12 tips to model gender equality in your classroom
- Use gender-neutral language when referring to children, e.g. instead of saying, ‘Choose a boy to go with you’; say, ‘Choose a friend to go with you’. Similarly, avoid organising children according to gender, e.g. ‘Boys line up here and girls here.’ This only reinforces gender segregation.
- Avoid stereotyping children, e.g. boys are noisy and loud, girls are calm and sweet; boys show less emotion and girls cry more readily. Note that these often-subconscious assumptions will affect your behaviour and expectations towards the children.
- Self-regulate your own interaction with the children. We tend to comfort girls more and send boys on their way earlier. Encourage all children to share feelings and emotions equally.
- Jumble together all the dressups, toys, games, blocks, etc. so all genders have an equal opportunity to use the equipment rather than the girls traditionally drifting towards the dress-ups and the boys towards the blocks.
- Provide a wide range of diverse stories about the genders in non-stereotyped roles. If such books are limited, change ‘he’ to ‘she’ in some books so the girls have a leadership role.
- When reading books where typically the tiger or bear is a ‘him’ and the butterfly or bird is a ‘ she ’, change the gender around. Alternatively, use the gender-neutral term, ‘shim’ or ‘hen’.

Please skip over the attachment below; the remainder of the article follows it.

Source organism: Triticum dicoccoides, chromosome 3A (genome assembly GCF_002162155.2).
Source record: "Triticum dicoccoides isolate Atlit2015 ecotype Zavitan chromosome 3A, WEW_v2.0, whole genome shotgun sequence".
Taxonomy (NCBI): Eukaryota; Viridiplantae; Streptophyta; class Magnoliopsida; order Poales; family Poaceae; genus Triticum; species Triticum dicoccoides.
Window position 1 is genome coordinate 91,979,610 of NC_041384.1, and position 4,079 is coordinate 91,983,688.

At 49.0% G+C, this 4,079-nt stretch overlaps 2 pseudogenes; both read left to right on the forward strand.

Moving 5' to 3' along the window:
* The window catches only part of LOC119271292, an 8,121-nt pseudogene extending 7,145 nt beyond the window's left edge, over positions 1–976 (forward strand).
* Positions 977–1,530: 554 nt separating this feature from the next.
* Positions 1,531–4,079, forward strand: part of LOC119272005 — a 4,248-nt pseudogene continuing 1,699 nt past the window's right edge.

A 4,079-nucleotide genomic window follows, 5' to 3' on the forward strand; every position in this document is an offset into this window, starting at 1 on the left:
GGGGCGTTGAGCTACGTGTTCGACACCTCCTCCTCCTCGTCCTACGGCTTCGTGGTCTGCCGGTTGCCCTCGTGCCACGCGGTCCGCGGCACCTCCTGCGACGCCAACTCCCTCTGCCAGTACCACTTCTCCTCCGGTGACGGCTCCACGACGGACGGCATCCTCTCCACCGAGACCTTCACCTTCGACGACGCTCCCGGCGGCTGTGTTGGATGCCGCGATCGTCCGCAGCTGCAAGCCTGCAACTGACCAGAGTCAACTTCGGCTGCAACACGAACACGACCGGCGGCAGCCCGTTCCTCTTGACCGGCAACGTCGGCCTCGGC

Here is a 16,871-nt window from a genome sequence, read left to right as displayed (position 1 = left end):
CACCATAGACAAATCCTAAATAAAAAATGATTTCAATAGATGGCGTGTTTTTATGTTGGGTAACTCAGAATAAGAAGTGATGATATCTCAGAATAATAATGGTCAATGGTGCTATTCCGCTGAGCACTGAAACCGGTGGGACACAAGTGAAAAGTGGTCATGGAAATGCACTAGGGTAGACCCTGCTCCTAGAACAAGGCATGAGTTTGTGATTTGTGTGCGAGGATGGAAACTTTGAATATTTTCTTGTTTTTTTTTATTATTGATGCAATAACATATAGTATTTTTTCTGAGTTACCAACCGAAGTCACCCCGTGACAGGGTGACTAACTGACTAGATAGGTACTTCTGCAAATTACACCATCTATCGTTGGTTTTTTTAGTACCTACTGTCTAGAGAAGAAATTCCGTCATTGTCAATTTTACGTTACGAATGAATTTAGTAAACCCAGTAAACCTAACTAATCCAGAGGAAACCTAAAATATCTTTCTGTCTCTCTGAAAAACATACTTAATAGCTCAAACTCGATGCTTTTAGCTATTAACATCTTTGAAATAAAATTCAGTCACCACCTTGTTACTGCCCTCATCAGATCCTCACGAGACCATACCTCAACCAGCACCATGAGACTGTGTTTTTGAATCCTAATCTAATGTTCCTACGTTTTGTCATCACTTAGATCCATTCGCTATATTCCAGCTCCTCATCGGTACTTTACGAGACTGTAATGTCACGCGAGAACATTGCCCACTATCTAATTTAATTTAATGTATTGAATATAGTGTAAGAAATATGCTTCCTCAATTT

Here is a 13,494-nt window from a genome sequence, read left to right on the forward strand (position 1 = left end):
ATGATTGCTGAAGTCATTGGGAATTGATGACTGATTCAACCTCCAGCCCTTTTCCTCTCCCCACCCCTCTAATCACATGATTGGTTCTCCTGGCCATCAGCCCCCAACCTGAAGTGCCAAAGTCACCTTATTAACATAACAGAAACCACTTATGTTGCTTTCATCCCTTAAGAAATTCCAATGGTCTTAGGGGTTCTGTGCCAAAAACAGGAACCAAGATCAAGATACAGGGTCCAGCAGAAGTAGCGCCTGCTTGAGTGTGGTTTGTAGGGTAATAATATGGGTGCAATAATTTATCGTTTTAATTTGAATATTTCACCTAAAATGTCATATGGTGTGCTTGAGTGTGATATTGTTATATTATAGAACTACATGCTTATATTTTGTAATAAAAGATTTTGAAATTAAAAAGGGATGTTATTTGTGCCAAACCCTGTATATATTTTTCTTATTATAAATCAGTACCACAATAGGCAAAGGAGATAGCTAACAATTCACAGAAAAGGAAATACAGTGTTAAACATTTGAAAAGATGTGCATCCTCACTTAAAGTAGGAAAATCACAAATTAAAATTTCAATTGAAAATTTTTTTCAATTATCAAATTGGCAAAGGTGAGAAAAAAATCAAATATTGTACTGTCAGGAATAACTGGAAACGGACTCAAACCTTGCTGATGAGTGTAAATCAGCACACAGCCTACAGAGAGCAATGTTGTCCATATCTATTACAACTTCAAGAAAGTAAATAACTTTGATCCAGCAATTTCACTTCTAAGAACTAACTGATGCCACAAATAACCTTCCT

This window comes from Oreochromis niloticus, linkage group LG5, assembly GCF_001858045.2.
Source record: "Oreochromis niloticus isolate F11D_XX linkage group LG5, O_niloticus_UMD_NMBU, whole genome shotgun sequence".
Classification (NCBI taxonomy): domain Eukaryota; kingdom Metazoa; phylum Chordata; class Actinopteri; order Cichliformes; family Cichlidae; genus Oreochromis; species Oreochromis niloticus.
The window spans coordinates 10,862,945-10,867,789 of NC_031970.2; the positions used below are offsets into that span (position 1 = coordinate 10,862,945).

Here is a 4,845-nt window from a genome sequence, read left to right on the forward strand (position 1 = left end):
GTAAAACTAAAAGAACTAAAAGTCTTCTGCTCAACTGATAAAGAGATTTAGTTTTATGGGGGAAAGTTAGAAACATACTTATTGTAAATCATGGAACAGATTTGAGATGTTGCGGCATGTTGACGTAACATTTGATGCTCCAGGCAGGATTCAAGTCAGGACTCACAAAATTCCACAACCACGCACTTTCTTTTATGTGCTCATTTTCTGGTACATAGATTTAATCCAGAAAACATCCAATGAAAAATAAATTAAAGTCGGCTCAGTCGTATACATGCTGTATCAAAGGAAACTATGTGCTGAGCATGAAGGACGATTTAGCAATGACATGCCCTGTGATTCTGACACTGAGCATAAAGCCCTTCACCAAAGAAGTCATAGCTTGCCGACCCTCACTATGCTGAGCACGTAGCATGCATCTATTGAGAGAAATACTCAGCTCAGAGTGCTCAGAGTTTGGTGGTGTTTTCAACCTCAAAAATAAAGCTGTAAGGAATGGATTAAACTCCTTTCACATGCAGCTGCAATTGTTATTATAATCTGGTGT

- Try not to assign classroom tasks that traditionally relate to a specific gender, e.g. boys moving desks or taking out the bins, while girls are asked to tidy up the dress-up corner.
- Some children will come to school with preconceived ideas about gender. If a child says, for example, ‘Marnie can’t play because it’s a boy’s game.’ Use that as a ‘teachable moment’ and unpack how the comment made Marnie feel, and why you don’t have any gender-specific tasks in the classroom.
- Ask children to draw their idea of a fire-fighter, police officer and nurse. Then invite a female fire fighter and police officer, and a male nurse into the classroom. Invite them to talk about their jobs and unpack the children’s drawings and expectations about the visitors. Always use non-gender specific terms when referring to occupations, e.g. chairperson, flight attendant.
- Encourage the school staff to devise a gender-equality policy that promotes gender-neutral language and encourages non-traditional gender roles and activities.
- Hold a parent night to unpack your classroom/school’s policy on gender equality and the use of gender-neutral language. Many parents will find this challenging so it is best to explain the reason behind the decision, i.e. all genders have the right to equal opportunities.
- Be inclusive of a child/children who identifies as another gender to the one they were assigned at birth. Refer to the child in the gender they prefer. Your modelling of how this child is included and referred to will be paramount to the attitudes of the other children and their families
Finally, as teachers we have an amazing opportunity to model gender equality in our classrooms. We are preparing children for a changing world where traditional ways of thinking about male and female roles will no longer exist. The use of genderspecific language is most often bias towards masculine words, which only reinforces gender stereotyping and a gender-power imbalance. Therefore, the language the children hear in our classrooms and the opportunities they are presented with will affect their interests, activities and eventually careers. In years to come, I hope that ensuring we have a classroom where gender equality is promoted is no longer needed—simply because gender inequality no longer exists!